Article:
Promote a discrimination-free Australian society, including removal of discrimination on the basis of sexuality from all statutes, including the Australian Marriage Act.
Increase the quality of life for Australia's 1.2m. pensioners by immediately increasing pensions by at least $30 per week.
Fair parental leave - promote a more family-friendly Australia by encouraging the adoption of a minimum 16 months' maternity and paternity leave.
No radioactive dump in remote Aboriginal communities - Senator Scott Ludlam and the Greens will help Labor keep its election promise of repealing the Commonwealth Radioactive Waste Management Act 2005.
More overseas aid to alleviate poverty and injustice - the Greens will argue for a significant increase in Australia's overseas aid, above the current 0.32% of GDP (2008/09 Budget).
Dignified life and death - Senator Bob Brown's Death with Dignity legislation will return the right of the elected territory assemblies in Darwin and Canberra to legislate for death with dignity for those suffering from terminal illness.
Global political, religious and human rights guaranteed - The Greens will argue at every turn for a stronger international stance by Australia to promote improvements in human rights, including support for the democracy movement in China.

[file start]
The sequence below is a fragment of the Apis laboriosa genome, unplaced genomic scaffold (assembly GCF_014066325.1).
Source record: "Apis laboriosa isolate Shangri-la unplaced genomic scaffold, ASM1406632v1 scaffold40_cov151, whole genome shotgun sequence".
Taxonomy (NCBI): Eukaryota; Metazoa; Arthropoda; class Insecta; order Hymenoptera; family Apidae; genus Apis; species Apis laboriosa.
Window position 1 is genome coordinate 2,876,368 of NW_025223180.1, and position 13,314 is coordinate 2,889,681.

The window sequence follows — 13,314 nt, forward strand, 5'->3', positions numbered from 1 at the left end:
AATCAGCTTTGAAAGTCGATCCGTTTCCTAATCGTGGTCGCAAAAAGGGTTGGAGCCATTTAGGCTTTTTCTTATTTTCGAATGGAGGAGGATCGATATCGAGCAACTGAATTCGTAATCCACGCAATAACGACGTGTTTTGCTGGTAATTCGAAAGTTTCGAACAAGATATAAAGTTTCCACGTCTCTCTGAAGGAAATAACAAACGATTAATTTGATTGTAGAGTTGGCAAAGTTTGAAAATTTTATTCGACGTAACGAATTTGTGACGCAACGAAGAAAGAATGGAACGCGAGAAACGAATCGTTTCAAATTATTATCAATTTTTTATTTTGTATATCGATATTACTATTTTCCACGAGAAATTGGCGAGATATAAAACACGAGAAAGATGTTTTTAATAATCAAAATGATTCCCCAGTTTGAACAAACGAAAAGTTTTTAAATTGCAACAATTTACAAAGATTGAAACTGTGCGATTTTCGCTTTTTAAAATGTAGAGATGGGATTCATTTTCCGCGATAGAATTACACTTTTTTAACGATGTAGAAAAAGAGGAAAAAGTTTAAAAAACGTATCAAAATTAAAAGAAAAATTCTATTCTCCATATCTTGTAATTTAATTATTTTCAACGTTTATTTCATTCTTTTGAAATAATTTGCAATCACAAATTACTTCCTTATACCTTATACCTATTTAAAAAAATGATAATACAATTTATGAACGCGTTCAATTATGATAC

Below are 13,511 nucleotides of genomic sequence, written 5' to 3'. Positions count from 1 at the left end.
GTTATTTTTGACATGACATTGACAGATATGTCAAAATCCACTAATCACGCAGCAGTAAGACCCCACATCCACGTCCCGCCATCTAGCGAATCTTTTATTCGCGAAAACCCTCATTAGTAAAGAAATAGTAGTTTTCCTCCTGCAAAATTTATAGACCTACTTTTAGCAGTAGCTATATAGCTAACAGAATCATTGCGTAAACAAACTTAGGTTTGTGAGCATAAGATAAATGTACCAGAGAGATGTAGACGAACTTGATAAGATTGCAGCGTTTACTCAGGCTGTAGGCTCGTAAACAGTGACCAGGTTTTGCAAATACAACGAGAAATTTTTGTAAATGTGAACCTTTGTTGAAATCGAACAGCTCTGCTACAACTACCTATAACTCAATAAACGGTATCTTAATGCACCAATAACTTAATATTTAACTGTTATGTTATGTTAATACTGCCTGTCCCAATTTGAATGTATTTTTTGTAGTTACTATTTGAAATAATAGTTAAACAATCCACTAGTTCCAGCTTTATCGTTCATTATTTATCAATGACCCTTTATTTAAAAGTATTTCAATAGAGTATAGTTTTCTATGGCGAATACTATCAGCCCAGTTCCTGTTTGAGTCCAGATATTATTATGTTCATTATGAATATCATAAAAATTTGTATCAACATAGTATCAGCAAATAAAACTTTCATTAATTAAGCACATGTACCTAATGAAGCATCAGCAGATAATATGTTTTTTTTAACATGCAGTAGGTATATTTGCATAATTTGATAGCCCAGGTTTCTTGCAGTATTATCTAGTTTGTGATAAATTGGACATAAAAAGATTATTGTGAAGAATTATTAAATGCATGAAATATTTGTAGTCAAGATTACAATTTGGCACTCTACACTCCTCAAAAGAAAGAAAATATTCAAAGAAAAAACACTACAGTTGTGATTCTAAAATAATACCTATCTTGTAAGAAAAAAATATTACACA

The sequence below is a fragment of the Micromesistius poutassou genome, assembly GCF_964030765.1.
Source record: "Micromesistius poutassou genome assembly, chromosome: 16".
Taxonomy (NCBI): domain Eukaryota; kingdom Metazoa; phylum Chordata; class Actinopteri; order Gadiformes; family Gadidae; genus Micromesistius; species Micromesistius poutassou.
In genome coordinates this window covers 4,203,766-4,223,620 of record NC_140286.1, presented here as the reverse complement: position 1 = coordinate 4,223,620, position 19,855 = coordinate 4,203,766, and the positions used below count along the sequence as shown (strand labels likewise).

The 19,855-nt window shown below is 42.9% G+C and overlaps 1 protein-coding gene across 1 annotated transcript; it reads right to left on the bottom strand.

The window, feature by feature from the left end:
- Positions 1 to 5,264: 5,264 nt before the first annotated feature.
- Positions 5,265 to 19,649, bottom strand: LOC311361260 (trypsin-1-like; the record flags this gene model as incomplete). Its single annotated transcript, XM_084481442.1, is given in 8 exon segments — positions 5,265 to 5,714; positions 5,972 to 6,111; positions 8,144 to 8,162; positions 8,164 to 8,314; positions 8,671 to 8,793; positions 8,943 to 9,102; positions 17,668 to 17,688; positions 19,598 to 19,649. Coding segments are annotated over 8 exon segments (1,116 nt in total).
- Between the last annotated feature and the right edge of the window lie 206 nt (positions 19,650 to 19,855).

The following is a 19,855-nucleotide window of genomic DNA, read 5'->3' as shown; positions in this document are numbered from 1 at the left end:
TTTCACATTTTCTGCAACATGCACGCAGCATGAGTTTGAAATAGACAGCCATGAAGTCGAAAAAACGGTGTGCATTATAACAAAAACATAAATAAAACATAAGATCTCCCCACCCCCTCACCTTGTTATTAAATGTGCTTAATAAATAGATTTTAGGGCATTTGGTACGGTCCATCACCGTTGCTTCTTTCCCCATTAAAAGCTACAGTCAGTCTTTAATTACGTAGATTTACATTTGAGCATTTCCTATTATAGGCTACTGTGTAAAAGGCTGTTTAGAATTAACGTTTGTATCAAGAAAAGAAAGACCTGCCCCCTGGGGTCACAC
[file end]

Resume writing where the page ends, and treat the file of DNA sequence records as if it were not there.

Clear food labelling - The Greens will campaign for excellence in food labelling. The current laws allow confusing and too often misleading labelling. Food sold in Australia should be clearly labelled for its country of origin, its genetically modified status, its nano-particle content and its allergen content.
Sustainable communities - Shifting a portion of infrastructure funding to support sustainable communities including fast, efficient mass transit and affordable housing.
Addressing unfinished business for Indigenous Australians - Amending and re-introducing the Australian Democrat's Stolen Generation Compensation Bill.
Re-introduce fairness into Australia's building sites - introducing a Bill to
Abolish the Australia Building and Construction Commission (ABCC) and repeal the Building and Construction Industry Improvement Act
For more information: Russell Kelly 0438376082
17 Dec 2007